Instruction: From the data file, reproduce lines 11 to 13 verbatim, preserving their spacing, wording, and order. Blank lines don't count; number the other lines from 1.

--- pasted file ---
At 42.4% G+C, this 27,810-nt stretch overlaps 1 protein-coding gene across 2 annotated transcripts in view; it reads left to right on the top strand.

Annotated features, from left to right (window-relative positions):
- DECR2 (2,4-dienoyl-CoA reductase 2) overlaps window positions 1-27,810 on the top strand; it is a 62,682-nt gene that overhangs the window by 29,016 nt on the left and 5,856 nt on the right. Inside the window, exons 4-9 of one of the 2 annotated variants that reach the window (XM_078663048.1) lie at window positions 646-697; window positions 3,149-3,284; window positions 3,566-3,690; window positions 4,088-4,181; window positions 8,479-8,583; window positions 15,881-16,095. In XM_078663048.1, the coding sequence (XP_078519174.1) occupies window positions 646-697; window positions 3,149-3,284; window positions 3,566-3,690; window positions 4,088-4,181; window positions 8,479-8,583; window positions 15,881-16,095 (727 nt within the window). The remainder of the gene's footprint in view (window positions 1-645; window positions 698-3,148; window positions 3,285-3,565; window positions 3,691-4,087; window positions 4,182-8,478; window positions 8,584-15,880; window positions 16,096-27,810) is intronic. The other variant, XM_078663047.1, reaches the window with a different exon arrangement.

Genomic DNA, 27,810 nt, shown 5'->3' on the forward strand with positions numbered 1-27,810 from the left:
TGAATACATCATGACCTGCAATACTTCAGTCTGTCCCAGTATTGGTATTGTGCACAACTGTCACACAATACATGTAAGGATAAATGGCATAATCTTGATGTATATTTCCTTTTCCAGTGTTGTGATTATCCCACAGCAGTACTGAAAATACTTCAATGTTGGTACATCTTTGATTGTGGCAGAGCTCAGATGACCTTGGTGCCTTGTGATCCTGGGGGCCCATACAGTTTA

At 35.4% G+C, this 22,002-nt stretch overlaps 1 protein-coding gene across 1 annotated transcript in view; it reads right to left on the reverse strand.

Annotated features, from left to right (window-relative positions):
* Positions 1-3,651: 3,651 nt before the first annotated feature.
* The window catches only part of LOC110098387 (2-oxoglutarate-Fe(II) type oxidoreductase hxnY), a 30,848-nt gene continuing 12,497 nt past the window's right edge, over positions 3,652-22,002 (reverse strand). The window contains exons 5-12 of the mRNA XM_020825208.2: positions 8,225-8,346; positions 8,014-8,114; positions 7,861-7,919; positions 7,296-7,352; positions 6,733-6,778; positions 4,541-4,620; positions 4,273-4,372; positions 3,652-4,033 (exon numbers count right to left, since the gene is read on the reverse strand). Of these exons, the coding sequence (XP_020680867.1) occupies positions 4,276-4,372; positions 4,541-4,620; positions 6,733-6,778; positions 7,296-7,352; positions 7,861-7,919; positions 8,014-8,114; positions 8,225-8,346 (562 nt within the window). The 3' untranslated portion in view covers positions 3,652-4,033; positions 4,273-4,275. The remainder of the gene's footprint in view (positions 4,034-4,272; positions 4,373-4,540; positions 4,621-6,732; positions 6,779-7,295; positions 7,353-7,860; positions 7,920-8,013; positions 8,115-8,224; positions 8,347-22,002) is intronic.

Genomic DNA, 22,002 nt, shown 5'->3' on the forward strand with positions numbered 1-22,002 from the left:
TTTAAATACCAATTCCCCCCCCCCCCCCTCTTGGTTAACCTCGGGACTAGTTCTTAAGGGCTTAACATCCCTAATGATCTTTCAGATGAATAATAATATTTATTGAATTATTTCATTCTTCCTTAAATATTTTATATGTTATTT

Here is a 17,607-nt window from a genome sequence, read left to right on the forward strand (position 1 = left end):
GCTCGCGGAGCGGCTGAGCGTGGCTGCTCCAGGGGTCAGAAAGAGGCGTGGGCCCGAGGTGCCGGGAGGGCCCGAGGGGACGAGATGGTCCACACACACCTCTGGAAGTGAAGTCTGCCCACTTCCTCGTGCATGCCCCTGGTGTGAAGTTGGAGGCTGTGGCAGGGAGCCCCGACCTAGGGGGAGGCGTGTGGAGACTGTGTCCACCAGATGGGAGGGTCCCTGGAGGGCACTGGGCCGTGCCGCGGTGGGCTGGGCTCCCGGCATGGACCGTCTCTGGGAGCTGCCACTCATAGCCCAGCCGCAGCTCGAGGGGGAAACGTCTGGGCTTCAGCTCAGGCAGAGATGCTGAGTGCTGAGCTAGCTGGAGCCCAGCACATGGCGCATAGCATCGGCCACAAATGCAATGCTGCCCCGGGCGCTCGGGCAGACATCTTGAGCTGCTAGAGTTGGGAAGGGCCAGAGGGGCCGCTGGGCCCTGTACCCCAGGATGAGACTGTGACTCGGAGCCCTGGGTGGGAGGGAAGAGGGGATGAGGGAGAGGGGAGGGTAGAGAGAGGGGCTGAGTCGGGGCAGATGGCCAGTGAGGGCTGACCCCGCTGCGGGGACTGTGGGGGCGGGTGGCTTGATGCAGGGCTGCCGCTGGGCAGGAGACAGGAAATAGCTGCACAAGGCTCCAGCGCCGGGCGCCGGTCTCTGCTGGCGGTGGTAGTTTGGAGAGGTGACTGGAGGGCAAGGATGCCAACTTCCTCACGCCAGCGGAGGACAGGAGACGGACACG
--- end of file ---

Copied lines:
TTTAAATACCAATTCCCCCCCCCCCCCCTCTTGGTTAACCTCGGGACTAGTTCTTAAGGGCTTAACATCCCTAATGATCTTTCAGATGAATAATAATATTTATTGAATTATTTCATTCTTCCTTAAATATTTTATATGTTATTT

Here is a 17,607-nt window from a genome sequence, read left to right on the forward strand (position 1 = left end):
GCTCGCGGAGCGGCTGAGCGTGGCTGCTCCAGGGGTCAGAAAGAGGCGTGGGCCCGAGGTGCCGGGAGGGCCCGAGGGGACGAGATGGTCCACACACACCTCTGGAAGTGAAGTCTGCCCACTTCCTCGTGCATGCCCCTGGTGTGAAGTTGGAGGCTGTGGCAGGGAGCCCCGACCTAGGGGGAGGCGTGTGGAGACTGTGTCCACCAGATGGGAGGGTCCCTGGAGGGCACTGGGCCGTGCCGCGGTGGGCTGGGCTCCCGGCATGGACCGTCTCTGGGAGCTGCCACTCATAGCCCAGCCGCAGCTCGAGGGGGAAACGTCTGGGCTTCAGCTCAGGCAGAGATGCTGAGTGCTGAGCTAGCTGGAGCCCAGCACATGGCGCATAGCATCGGCCACAAATGCAATGCTGCCCCGGGCGCTCGGGCAGACATCTTGAGCTGCTAGAGTTGGGAAGGGCCAGAGGGGCCGCTGGGCCCTGTACCCCAGGATGAGACTGTGACTCGGAGCCCTGGGTGGGAGGGAAGAGGGGATGAGGGAGAGGGGAGGGTAGAGAGAGGGGCTGAGTCGGGGCAGATGGCCAGTGAGGGCTGACCCCGCTGCGGGGACTGTGGGGGCGGGTGGCTTGATGCAGGGCTGCCGCTGGGCAGGAGACAGGAAATAGCTGCACAAGGCTCCAGCGCCGGGCGCCGGTCTCTGCTGGCGGTGGTAGTTTGGAGAGGTGACTGGAGGGCAAGGATGCCAACTTCCTCACGCCAGCGGAGGACAGGAGACGGACACG